If you’ve been frequenting over the past few days or follow me through Twitter or Instagram, the annual CMJ Festival, which presents new and emerging artists to music industry folks — namely, college radio programmers, bloggers, journalists, A&R and others, and the general public at a rather insane number of showcases and concerts across Lower Manhattan and Brooklyn. For a music fan and journalist, it manages to simultaneously be the best thing in the entire world and a daunting and exhausting experience.
Last night, I walked out of my apartment at 12:40 to pick up credentials for the festival, saw seven — yes, that’s right, seven — different sets of music across three or four different genres and wound up walking into my door at 5:45 this morning. And I’m about to repeat some of that complete madness today. Fun times.
As you can imagine, as a result I just haven’t had a chance to post as much as I would have preferred over the past couple of days. But I’ll be back to more regular posting as we begin a new week. And yes, you can expect some CMJ-related coverage here shortly; however, in the meantime, let’s get to some necessary business . . .
If you’ve been frequenting JOVM for a bit, you may be intimately familiar with the Austin, TX-based collective Grupo Fantasma. Since their formation 15 years ago, the collective has developed a reputation as being one of the US’s preeminent, independent Latin bands as the collective has been nominated for multiple Grammies and won a Grammy for their 2011 effort, El Existential, as well as praise from the likes The Wall Street Journal, Billboard and USA Today, who once called the band “Latin funk masters.” Adding to an extensive national profile, the collective has had music placements in a wide array of film and TV shows including AMC‘s Breaking Bad, ABC’s Ugly Betty, NBC‘s Law and Order, Showtime‘s Weeds and the John Sayles‘ film Casa de los Babys. And the collective has also had a long-held reputation for being one of the best live funk bands in the country, and as a result they’ve backed Prince for The ALMA Awards, The Golden Globes and CBS‘ Super Bowl Bash, Fania All-Stars‘ pianist Larry Harlow, Sheila E., The GZA, Gina Chavez, and renowned indie rock band (and fellow Austinites) Spoon.
It’s been a while since we’ve heard from Groupo Fantasma. Perhaps because of the finances behind being a large band, the current lineup — now comprised of nine full-time members — has frequently split off into a variety of side projects and other musical concerns, including a Turkish pop-inspired project and the funk and heavy metal project Brownout, which has spent the better part of the past two years touring with a unique concept — Latin funk-based interpretations and reworking of Black Sabbath that the band dubbed Brown Sabbath. (Imagine some of your favorite Black Sabbath tunes with horns, congas and the like. Yeah, seriously. And it’s honestly pretty fucking awesome, as it adds an unexpected nuance and a different interpretation on songs that have long been familiar – without ruining the song’s intent and spirit.)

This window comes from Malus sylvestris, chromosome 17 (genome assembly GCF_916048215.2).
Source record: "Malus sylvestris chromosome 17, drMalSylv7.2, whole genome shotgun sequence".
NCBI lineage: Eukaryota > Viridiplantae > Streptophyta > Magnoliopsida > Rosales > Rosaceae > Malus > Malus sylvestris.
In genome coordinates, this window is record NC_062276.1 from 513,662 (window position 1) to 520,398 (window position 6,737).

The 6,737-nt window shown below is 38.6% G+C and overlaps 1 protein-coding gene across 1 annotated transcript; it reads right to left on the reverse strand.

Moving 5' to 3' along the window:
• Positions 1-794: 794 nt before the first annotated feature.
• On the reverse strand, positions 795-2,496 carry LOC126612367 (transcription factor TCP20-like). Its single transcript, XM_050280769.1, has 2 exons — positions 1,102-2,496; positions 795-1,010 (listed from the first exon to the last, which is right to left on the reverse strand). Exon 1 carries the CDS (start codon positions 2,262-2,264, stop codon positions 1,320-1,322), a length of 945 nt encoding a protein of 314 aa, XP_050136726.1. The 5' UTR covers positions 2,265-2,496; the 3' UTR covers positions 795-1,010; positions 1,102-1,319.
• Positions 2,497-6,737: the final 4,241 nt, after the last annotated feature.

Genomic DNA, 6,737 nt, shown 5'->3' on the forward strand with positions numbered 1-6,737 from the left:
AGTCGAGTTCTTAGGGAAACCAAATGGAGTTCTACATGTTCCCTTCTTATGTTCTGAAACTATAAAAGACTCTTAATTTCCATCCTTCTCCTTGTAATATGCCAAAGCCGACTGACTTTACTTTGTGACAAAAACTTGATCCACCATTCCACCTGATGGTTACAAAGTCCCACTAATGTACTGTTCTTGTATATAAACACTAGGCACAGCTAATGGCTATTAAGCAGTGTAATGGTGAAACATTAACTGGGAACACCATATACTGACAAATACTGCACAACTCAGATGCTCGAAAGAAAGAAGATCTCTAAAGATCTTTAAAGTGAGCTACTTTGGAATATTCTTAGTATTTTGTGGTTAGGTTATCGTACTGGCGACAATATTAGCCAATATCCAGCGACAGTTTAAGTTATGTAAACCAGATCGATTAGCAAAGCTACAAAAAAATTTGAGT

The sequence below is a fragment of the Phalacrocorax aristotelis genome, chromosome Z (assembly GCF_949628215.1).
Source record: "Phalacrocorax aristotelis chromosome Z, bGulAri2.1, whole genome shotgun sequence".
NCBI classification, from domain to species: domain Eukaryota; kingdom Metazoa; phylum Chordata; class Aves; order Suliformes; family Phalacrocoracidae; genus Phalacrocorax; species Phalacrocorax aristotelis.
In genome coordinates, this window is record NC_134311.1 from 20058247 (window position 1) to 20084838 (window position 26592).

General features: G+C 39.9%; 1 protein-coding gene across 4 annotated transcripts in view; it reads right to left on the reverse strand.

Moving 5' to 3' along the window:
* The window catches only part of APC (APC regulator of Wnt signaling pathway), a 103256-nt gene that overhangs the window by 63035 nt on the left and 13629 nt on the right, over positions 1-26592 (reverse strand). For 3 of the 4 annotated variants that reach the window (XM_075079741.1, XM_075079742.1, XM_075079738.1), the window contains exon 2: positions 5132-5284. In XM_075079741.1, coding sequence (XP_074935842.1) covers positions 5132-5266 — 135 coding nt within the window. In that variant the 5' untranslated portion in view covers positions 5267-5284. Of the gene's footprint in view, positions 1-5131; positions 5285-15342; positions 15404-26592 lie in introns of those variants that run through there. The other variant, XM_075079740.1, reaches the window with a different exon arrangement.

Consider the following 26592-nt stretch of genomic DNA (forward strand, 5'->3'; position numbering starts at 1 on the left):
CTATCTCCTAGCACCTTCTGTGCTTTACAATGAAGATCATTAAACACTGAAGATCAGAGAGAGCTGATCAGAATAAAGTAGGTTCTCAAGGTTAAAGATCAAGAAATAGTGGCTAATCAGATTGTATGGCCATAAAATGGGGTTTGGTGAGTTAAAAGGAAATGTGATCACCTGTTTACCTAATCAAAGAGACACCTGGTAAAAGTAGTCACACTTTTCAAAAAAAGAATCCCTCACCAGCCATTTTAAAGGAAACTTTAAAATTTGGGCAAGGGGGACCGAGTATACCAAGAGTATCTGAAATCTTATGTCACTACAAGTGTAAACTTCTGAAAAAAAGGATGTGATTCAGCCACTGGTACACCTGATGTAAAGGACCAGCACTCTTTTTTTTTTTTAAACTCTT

Grupo Fantasma’s soon-to-released fifth full-length effort Problemas is slated for an October 30 release through Blue Corn Music and the album marks the first time that the band worked with an outside producer — in this case, Steve Berlin, who’s also a renowned horn player and keyboardist. As bassist Greg González explained in press notes, “We thought a new process would help us find a unique voice and create a story. It would’ve been easier and cheaper to record everything ourselves and reuse the same techniques which successfully garnered us a Grammy and two nominations for successive albums (Sonidos Gold and El Existential) but the desire was to push ourselves in new directions.”
During the writing and recording process, Berlin influenced the members of the band to streamline their music as much as possible so that the band’s songwriting and unique approach would come out to the forefront of their recorded sound — and to give voice to their experiences and influences without falling into being pigeonholed as merely a Latin, Texas or “World Music” album or be dismissed as a calculated attempt at crafting a crossover album. In fact, the album also reportedly draws from a variety of influences including heavy metal, indie rock, funk, hip-hop, jazz, African music, Eastern European music, gypsy music, South American. Cuban, Tex-Mex and others. Now you might have come across the album’s first single “Solo Un Sueno” revealed a stripped down songwriting approach, which naturally forces the listener’s attention to the song’s lyrics. Sonically, the song clearly draws from Latin music, funk and Eastern European music, as it possesses a twisting and turning song structure that’s spacious enough to allow for each section to do their thing.
The album’s latest single “Roto El Corazon” is a bit more of a straightforward-leaning percussive salsa song with elements of atmospheric psych rock towards the song’s coda, that sounds (for the most part) as though it could have been released during the Fania Records days. Obviously in this composition, the incredible horn and percussion sections are the heroes, pulling the heavy weight of the song’s muscle and melody throughout while being roomy enough for the vocalist and his lyrics to effortlessly flow through the mix. But interestingly enough the song manages to have a lot going on — while feeling unfussy and stripped down to nine guys sounding like they were jamming at a club.